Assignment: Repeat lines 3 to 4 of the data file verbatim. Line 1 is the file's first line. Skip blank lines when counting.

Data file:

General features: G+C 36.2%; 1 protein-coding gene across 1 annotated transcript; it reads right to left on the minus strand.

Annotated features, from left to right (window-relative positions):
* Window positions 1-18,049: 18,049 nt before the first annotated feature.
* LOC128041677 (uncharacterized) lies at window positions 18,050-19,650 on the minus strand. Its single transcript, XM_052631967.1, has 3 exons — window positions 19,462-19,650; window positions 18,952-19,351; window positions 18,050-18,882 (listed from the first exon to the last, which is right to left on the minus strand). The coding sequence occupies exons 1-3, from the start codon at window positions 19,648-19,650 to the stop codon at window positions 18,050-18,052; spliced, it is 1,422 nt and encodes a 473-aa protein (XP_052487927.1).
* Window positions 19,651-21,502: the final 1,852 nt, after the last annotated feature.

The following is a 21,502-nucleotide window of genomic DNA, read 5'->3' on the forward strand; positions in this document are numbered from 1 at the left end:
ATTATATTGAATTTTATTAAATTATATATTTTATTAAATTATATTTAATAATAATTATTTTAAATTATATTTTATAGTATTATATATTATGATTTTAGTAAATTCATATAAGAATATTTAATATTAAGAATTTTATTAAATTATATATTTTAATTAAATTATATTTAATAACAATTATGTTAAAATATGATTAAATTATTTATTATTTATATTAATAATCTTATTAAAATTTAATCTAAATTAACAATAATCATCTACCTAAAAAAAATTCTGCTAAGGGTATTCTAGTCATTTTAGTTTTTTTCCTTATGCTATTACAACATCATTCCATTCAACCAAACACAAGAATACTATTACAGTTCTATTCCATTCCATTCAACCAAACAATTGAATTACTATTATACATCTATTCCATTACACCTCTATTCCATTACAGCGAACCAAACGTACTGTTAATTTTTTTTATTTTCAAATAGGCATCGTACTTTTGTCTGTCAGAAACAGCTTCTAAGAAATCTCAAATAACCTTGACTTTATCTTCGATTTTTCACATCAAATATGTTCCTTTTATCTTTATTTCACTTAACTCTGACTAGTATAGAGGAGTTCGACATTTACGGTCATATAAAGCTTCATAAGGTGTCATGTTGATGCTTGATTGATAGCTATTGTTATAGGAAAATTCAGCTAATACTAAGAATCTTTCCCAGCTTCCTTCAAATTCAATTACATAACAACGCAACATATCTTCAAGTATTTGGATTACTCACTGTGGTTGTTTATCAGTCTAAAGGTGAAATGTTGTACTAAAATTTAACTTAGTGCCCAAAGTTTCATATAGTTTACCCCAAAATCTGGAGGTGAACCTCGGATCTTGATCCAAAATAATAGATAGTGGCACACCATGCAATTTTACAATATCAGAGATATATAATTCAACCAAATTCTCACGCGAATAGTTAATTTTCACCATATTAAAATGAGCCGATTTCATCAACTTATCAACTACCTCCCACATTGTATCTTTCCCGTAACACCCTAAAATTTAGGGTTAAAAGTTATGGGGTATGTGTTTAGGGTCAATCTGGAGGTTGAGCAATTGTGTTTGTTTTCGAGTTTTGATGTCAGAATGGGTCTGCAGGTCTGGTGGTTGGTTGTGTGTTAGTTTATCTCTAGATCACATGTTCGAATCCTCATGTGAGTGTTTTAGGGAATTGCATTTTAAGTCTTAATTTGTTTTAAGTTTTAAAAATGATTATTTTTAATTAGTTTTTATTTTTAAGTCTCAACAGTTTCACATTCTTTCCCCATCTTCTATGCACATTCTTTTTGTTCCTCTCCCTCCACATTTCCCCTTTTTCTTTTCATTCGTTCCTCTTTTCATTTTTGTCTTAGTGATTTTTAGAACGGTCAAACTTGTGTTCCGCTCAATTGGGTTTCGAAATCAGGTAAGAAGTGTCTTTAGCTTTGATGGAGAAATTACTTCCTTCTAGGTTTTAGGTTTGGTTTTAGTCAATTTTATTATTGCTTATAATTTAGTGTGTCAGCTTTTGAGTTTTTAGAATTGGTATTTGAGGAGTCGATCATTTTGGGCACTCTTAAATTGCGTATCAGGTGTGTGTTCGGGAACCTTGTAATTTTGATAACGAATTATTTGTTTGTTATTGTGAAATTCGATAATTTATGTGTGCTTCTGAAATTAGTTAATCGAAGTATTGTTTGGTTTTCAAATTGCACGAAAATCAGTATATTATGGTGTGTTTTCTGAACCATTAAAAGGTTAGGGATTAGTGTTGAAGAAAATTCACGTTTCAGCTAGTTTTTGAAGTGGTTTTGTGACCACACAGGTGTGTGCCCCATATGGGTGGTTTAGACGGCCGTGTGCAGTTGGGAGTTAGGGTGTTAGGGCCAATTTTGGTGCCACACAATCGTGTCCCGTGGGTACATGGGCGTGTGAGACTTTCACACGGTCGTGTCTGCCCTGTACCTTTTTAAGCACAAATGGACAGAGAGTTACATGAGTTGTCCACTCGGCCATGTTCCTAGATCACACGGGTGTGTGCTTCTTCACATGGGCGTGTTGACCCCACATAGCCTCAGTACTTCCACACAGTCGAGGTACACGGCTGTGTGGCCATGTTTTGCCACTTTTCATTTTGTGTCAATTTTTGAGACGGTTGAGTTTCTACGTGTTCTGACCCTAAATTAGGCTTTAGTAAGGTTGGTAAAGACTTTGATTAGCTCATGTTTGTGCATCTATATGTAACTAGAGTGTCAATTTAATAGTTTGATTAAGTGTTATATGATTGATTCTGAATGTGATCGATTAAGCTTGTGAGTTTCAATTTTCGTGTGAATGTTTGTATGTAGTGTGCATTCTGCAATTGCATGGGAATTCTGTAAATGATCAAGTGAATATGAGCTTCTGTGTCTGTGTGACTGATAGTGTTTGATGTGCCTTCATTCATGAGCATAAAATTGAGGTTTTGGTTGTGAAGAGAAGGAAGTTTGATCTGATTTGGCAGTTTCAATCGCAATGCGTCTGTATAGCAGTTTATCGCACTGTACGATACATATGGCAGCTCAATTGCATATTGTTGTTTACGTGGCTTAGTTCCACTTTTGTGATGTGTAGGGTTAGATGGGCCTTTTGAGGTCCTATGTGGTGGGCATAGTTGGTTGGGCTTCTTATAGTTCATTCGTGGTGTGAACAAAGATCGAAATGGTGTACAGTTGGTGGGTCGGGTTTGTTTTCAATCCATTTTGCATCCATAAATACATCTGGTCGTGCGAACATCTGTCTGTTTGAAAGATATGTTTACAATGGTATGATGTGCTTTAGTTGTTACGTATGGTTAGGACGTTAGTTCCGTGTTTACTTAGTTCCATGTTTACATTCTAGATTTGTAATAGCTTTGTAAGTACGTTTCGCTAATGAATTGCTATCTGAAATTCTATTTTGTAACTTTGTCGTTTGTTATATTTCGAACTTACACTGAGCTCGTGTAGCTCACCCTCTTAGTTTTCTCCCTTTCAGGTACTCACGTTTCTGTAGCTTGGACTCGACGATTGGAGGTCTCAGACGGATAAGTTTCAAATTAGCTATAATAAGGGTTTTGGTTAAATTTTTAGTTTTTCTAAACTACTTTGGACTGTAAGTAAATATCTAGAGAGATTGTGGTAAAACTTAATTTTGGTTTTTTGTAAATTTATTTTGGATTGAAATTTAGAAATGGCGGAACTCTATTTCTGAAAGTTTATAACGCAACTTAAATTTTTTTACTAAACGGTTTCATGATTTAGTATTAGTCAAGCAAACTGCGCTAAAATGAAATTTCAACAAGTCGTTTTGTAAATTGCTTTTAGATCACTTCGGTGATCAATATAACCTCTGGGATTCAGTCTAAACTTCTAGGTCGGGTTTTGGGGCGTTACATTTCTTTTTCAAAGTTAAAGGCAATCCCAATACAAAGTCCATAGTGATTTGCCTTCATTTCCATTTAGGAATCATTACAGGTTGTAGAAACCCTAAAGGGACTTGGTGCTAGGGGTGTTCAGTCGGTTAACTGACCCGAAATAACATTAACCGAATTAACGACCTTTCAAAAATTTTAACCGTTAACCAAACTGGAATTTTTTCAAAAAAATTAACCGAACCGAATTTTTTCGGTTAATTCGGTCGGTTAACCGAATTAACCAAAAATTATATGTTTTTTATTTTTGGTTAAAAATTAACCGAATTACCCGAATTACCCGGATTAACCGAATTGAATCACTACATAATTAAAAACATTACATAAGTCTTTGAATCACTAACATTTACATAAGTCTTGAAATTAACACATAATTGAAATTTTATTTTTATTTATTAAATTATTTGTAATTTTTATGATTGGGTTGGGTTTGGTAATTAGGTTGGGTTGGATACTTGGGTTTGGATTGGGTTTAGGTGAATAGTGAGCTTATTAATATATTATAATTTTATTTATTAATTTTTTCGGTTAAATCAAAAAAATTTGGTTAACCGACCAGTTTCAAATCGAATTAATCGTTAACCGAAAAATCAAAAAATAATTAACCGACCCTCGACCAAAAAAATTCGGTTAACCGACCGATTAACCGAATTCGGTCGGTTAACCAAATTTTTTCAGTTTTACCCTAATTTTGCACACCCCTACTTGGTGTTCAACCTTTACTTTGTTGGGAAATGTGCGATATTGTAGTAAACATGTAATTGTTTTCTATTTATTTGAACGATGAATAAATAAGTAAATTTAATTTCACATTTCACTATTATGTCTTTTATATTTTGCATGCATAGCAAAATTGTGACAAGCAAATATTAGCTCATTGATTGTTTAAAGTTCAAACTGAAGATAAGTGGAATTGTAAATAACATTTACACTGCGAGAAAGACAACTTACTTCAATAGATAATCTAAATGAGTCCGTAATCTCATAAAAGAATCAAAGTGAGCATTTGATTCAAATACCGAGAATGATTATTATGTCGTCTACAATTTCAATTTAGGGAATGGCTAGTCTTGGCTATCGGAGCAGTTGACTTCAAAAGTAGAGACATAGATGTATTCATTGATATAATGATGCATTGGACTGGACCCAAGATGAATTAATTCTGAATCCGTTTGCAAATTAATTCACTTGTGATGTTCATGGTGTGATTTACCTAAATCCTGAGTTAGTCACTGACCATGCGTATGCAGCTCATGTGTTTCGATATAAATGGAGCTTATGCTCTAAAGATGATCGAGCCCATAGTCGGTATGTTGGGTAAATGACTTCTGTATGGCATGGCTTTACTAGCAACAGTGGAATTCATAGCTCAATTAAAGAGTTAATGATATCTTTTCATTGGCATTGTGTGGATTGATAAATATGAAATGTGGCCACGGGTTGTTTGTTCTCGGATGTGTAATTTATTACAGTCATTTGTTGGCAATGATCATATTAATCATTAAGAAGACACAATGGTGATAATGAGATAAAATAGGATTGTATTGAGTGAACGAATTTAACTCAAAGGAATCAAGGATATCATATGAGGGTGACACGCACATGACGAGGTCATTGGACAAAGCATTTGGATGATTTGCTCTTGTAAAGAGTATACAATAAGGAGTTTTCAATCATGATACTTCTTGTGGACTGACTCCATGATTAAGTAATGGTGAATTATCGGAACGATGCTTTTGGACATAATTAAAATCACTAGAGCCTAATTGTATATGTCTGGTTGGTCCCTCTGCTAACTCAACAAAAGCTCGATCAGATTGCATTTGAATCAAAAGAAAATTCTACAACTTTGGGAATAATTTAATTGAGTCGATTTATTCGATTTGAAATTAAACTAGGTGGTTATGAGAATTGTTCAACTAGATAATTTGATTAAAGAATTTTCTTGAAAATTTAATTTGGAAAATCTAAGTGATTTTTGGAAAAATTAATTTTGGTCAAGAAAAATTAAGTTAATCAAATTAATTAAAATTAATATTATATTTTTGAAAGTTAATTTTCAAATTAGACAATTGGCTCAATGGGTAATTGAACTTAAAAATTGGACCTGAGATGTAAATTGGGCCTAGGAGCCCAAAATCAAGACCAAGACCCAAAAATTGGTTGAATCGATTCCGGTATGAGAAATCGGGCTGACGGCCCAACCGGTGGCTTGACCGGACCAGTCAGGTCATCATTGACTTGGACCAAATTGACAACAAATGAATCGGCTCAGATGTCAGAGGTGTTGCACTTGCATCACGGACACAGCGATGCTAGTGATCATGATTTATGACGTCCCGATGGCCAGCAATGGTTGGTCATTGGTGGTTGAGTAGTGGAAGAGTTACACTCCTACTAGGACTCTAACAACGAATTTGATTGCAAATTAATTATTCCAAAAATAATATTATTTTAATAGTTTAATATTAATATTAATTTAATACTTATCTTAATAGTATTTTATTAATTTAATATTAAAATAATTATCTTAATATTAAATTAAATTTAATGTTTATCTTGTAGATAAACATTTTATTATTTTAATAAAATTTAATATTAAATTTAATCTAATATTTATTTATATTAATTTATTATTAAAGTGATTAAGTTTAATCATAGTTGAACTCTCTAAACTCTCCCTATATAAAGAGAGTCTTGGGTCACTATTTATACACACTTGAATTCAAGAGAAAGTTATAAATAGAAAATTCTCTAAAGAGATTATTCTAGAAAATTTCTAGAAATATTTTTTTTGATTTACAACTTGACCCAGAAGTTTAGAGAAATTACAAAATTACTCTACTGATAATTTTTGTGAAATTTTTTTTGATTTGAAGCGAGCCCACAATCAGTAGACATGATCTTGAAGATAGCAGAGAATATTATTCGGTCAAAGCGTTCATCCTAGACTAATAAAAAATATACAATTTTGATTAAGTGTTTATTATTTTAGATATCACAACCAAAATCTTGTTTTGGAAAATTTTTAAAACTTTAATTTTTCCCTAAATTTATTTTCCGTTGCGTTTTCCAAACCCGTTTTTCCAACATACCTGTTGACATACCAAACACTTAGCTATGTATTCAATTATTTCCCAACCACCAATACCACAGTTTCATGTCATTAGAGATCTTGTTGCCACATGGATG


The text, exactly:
* Window positions 1-18,049: 18,049 nt before the first annotated feature.
* LOC128041677 (uncharacterized) lies at window positions 18,050-19,650 on the minus strand. Its single transcript, XM_052631967.1, has 3 exons — window positions 19,462-19,650; window positions 18,952-19,351; window positions 18,050-18,882 (listed from the first exon to the last, which is right to left on the minus strand). The coding sequence occupies exons 1-3, from the start codon at window positions 19,648-19,650 to the stop codon at window positions 18,050-18,052; spliced, it is 1,422 nt and encodes a 473-aa protein (XP_052487927.1).